fbpx

Awe of the Above

Photography, Travel, and Adventure Blog

Awe of the Above

The Tornado Machine – June 28, 2018

The spring of 2018 had been a pretty good year for chasing storms across the Northern Plains. I had seen some impressive structure, powerful lightning, and gorgeous sunsets. But at the end of June the season was starting to draw to a close, and I still had yet to capture a time lapse clip of a tornado that I needed to finish up a film I was working on. Unlike many other chase days, the June 28th setup showed itself on weather models a full week in advance. The extreme instability, strong wind shear, and 70° dew points all at the same time simply does not occur often this far north. The Storm Prediction Center issued a moderate risk. I knew I needed to do everything I could to clear my schedule and chase this day.

SPC Convective Outlook | Storm Reports

My target was Baker, Montana. I arrived there at 1PM which was perhaps too early, but I’ve learned it’s always better to be early than late. I fully expected to be chasing in North Dakota later on. But it didn’t feel right jumping on the early storms that formed there, before the atmosphere was primed. I grew restless waiting around, wondering if I made the right call and how long I should stay put. But at 5PM, a weak cell near Broadus showed signs on radar that it was strengthening. It was moving northeast into a potent environment. Finally I hit the road and headed south to Ekalaka.

Ominous supercell above a ranch near Ekalaka [Buy Print]
Passing through the Ekalaka Hills [Buy Print]

The ominous structure was visible from a long ways off. It looked like a giant curling wave, with the base scraping the ground. I saw features I had never seen before, including Kelvin-Helmholtz waves and a giant shear funnel disconnected from the main storm. But I was unable to capture those as I kept moving closer. Eventually I reached a junction and had to make a decision. Do I continue moving towards the storm in Montana and risk getting trapped on dirt roads? Or do I head east into South Dakota to get ahead of the storm? I chose the latter, and as a result I missed the first 4 twisters in Montana. But I don’t think it would have been possible to see everything anyway.

Mammatus clouds over Belltower Butte
Threatening sky over an abandoned house [Buy Print]

Mammatus clouds bubbled overhead at the state line. But then rain began to fall and obscure the base. I passed through the town of Buffalo where powerful cloud-to-ground lightning bolts were striking, before heading south a few miles to a scenic prairie road. Now I just needed to wait. As the cell moved northeast, the rain shaft should move out of my way and let me see the tornado that I knew was on the ground based on radar. I had never seen a supercell spin like this, right before my eyes. It looked like it belonged on another planet. Finally there it was, a cone tornado about 8 miles away. I didn’t know at the time that this was the strongest twister of the day, an EF-3. It destroyed a few ranch buildings, and threw a 5-ton tractor into another state, but thankfully no one was injured.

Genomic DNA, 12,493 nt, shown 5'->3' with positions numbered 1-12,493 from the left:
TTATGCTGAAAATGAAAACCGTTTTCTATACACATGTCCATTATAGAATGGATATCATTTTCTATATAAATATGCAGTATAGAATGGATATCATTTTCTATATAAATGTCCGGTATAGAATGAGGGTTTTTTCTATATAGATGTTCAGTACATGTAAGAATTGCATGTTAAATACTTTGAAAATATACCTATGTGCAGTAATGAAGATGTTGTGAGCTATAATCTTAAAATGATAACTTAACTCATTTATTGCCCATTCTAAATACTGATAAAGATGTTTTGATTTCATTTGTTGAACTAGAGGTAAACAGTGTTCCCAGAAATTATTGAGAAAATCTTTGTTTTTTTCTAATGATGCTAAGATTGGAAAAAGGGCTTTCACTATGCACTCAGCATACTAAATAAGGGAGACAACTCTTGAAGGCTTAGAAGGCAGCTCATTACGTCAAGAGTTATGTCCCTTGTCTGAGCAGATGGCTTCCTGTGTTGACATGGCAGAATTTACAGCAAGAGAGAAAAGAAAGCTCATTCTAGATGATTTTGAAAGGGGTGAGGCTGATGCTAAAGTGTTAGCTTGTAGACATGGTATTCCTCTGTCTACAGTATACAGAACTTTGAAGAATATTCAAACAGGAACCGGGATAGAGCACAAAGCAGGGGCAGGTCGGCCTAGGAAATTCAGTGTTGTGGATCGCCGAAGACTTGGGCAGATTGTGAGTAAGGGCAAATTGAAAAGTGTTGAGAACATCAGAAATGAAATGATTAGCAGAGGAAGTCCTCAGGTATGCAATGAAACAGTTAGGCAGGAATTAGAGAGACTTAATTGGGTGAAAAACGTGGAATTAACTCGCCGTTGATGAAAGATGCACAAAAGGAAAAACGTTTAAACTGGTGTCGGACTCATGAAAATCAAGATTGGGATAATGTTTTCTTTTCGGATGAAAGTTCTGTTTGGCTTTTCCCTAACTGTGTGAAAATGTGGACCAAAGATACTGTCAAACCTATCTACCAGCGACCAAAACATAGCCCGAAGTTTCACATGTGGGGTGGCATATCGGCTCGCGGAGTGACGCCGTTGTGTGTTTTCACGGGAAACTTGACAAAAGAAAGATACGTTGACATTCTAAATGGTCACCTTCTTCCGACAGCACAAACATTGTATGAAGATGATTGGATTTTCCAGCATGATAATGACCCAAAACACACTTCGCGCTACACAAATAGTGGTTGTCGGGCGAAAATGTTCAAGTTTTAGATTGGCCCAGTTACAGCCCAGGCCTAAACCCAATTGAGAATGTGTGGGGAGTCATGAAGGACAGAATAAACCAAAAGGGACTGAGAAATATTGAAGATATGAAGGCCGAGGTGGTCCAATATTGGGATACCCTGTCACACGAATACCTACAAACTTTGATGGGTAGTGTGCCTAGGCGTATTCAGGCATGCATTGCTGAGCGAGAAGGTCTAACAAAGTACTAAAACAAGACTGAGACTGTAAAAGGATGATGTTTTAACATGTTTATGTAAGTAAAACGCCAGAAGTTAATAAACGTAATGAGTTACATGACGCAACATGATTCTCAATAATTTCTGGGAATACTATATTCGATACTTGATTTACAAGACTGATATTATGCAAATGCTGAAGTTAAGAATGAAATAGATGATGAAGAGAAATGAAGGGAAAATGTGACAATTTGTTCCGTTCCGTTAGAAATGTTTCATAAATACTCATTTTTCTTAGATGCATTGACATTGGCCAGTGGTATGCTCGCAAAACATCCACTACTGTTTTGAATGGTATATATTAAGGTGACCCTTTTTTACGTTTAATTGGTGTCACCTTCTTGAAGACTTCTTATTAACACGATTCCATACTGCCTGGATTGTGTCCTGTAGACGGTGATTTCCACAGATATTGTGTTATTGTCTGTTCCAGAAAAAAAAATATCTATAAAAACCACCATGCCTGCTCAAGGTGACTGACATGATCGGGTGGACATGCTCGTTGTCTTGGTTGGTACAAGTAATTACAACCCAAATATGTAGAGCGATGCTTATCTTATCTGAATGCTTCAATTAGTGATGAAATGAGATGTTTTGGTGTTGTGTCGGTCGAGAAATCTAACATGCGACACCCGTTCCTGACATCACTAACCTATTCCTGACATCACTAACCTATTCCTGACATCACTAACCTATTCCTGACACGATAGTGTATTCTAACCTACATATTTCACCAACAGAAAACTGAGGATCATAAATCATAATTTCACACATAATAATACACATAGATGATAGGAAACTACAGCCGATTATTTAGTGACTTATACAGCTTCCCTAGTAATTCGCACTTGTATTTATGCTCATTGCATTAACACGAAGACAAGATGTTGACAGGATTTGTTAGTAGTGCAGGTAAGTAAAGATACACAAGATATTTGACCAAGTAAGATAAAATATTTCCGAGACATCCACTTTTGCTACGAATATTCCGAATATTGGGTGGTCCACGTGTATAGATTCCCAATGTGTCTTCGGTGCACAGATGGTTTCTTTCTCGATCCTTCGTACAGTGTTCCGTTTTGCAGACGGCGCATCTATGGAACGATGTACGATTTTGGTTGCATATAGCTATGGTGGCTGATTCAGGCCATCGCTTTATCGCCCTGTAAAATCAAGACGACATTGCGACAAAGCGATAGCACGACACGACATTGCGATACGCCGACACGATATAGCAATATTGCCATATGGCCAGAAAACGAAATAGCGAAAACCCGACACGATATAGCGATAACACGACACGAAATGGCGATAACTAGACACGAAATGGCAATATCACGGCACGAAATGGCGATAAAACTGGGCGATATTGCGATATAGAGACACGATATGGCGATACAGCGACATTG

Supercell, lightning, and funnel above the prairie [Buy Print]
The moment the EF-3 tornado first emerged [Buy Print]
Skinny tornado #2 [Buy Print]

Just 3 minutes after spotting the 1st twister, it lifted. Then a skinny funnel descended and danced around, touching the ground briefly. A larger wall cloud was forming again to the right. That’s when I moved in closer. While driving, a wedge-shaped tornado formed, but my views were obscured by hills. Finally I got a clear view and stopped to shoot my 3rd time lapse of the day. The sun had set and it was getting dark so I had to shoot at a higher ISO. The overall storm structure and rapid movement was just incredible. Eventually this twister roped out, but yet another wall cloud formed in it’s place.

A close-up of tornado #3 [Buy Print]
Tornado #3 with incredible structure above [Buy Print]

Another tube dropped from the clouds, which was the 4th tornado I witnessed that day. It was 9:15 at this point, and it slowly faded into the darkness. I tried to capture one of the frequent bolts next to the last tornado, but had no luck. The lingering lightning made it hard to call it quits. But I finally rolled into Belle Fourche, where I spent the night. It was a day I won’t forget, and the season couldn’t have ended on a better note. I couldn’t find any stats about how often a single supercell has produced 8 tornadoes, but suffice it to say that storms like this one are exceedingly rare. To see some of these scenes in motion, check out my time lapse film, ‘Upslope Flow.’

Tornado #4 at 9:13PM [Buy Print]
Lightning after dark

I was glad I could contribute images and information to the NWS storm survey: https://www.weather.gov/unr/2018-06-28

Leave a Reply

Your email address will not be published. Required fields are marked *